Jackson approaches what he considers the most central aspect of Scottish nationalism’s cultural side that emerged in the 1960s - the norms and social institutions. For this matter, the author examines George Davie magnum opus, The Democratic Intellect, where it is presented the argument regarding the English cultural and political menace (characterized by an elitist, technocratic, and hierarchical education from the so-called Oxbridge) over the unique Scottish education institutions and traditions (described as being more egalitarian, independent, inclusive, and with a generalist curriculum where philosophy occupies a central role).

The third chapter is focused on the political thought of another central character - Tom Nairn, a notorious modern nationalist who distinguished himself from the early nationalists by rejecting the imperialist argument that presented Scotland as a victim nation colonized by the British Empire. Instead, Nairn advocates that Scotland was part of the British Empire, partnering with England as a dominant overseas power. Jackson describes a first stage Nairn that followed a continental European Marxism inspired by Antonio Gramsci. Alongside British intellectual Perry Anderson, Nairn saw the British Empire’s dissolution as an opportunity to modernize the economy and political structures inherited from the imperial past through a socialist nationalism.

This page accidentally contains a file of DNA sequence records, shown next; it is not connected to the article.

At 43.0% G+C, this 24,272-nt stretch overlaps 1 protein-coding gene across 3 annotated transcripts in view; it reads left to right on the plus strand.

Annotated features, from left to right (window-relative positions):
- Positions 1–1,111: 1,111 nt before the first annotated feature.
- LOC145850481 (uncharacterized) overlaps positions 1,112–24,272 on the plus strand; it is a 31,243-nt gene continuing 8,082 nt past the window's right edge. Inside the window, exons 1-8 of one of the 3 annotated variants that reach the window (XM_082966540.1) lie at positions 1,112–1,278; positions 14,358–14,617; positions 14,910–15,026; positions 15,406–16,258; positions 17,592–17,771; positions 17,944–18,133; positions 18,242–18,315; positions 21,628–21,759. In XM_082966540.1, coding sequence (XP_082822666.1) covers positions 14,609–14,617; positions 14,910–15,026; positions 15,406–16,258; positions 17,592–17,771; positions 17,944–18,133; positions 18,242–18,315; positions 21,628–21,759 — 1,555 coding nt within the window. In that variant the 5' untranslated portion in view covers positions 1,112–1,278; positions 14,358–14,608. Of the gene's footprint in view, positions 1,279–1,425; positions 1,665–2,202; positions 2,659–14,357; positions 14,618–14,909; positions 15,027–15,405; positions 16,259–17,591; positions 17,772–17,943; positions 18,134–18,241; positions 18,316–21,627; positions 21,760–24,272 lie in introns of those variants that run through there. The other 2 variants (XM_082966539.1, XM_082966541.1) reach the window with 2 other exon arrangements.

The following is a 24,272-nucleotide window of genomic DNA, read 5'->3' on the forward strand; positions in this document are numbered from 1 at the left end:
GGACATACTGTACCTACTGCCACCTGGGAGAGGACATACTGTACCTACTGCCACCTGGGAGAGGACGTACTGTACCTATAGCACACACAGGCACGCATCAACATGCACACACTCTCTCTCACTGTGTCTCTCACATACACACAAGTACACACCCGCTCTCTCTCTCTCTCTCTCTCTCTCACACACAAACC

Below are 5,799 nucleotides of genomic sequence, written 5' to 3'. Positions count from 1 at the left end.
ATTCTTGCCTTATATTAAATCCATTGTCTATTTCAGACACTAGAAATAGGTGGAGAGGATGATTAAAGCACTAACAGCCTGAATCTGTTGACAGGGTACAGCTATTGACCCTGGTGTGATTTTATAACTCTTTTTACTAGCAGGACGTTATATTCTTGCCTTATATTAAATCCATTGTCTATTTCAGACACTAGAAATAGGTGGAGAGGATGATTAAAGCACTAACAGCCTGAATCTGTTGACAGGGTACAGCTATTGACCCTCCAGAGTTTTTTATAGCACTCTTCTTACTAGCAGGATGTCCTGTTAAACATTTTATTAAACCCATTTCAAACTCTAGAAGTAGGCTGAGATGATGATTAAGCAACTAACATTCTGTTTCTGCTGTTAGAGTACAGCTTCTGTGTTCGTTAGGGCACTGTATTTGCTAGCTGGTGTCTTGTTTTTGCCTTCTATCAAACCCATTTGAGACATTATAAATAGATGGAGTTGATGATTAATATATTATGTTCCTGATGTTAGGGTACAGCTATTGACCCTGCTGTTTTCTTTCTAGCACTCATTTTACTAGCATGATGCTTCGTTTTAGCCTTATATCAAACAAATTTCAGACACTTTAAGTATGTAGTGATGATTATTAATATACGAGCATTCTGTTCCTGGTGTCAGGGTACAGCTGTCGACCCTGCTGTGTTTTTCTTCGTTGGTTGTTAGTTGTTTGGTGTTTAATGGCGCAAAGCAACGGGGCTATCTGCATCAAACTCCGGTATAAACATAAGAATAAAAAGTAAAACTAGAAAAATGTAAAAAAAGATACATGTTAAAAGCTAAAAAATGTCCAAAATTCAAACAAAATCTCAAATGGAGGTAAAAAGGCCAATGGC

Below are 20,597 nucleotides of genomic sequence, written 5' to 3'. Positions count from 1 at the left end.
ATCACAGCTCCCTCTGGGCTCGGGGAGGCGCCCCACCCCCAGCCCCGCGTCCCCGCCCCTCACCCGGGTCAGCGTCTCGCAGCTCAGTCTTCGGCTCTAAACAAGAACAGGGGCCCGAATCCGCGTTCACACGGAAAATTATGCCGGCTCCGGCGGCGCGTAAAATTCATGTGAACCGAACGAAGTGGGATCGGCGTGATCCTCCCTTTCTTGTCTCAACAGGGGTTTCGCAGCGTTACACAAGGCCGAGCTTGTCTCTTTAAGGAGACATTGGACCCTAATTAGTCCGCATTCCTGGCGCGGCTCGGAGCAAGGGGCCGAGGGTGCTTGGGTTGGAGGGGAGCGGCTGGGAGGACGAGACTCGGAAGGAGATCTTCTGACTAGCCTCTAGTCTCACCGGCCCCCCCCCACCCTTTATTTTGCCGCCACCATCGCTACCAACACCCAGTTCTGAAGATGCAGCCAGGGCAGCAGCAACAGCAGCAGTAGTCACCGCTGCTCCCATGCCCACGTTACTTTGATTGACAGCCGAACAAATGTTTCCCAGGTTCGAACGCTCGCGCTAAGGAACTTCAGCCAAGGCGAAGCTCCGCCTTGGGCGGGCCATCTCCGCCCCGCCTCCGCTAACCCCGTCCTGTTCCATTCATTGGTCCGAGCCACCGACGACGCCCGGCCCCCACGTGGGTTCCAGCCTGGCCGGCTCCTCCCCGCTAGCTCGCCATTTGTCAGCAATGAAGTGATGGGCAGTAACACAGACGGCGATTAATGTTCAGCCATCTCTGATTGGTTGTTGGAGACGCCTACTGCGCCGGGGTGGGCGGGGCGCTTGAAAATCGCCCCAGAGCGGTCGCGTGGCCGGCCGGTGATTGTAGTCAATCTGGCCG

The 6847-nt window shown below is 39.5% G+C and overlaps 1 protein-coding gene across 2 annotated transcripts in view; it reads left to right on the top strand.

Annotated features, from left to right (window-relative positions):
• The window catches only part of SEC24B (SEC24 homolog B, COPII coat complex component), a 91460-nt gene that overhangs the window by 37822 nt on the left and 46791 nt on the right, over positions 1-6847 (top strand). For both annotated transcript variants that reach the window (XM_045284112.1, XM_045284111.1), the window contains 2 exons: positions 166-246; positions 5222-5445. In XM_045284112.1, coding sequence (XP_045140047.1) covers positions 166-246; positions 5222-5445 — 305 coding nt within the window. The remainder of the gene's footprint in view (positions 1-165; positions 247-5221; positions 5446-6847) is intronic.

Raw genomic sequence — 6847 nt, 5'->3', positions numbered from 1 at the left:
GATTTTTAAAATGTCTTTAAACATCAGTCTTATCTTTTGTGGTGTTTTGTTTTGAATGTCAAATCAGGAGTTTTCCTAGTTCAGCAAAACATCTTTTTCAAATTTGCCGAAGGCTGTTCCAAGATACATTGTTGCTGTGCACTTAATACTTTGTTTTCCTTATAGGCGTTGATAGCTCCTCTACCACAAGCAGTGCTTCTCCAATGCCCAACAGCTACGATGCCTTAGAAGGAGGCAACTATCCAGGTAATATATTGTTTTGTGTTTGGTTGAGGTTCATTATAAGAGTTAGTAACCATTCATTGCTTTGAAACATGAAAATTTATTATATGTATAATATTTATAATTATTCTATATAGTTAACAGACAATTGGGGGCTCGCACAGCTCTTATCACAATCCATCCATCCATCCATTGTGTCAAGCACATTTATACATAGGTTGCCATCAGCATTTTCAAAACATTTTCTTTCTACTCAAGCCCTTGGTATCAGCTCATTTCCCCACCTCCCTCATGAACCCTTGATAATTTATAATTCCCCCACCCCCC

In the context of the Soviet communist collapse and Margaret Thatcher’s government, the author also examines later stage Nairn as a critic of the Scottish left. Thus, Nairn supported nationalism (with its progressive and regressive mixed features) framed by European integration and disapproved of the socialist framework rationale of the working-class social struggle.